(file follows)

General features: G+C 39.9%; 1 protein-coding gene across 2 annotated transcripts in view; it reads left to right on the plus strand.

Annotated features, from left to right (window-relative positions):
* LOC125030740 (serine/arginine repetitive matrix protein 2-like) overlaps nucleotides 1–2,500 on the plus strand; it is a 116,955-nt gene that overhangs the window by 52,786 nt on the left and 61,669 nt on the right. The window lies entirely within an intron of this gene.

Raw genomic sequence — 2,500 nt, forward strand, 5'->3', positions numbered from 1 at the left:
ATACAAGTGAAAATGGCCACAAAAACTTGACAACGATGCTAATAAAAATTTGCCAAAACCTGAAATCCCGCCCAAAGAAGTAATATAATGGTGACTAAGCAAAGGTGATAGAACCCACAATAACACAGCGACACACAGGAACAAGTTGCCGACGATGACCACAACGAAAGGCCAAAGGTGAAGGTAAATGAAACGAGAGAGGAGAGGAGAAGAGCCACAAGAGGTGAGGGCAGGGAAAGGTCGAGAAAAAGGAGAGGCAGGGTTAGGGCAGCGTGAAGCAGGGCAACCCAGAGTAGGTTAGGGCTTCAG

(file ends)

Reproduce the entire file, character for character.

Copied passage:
General features: G+C 39.9%; 1 protein-coding gene across 2 annotated transcripts in view; it reads left to right on the plus strand.

Annotated features, from left to right (window-relative positions):
* LOC125030740 (serine/arginine repetitive matrix protein 2-like) overlaps nucleotides 1–2,500 on the plus strand; it is a 116,955-nt gene that overhangs the window by 52,786 nt on the left and 61,669 nt on the right. The window lies entirely within an intron of this gene.

Raw genomic sequence — 2,500 nt, forward strand, 5'->3', positions numbered from 1 at the left:
ATACAAGTGAAAATGGCCACAAAAACTTGACAACGATGCTAATAAAAATTTGCCAAAACCTGAAATCCCGCCCAAAGAAGTAATATAATGGTGACTAAGCAAAGGTGATAGAACCCACAATAACACAGCGACACACAGGAACAAGTTGCCGACGATGACCACAACGAAAGGCCAAAGGTGAAGGTAAATGAAACGAGAGAGGAGAGGAGAAGAGCCACAAGAGGTGAGGGCAGGGAAAGGTCGAGAAAAAGGAGAGGCAGGGTTAGGGCAGCGTGAAGCAGGGCAACCCAGAGTAGGTTAGGGCTTCAG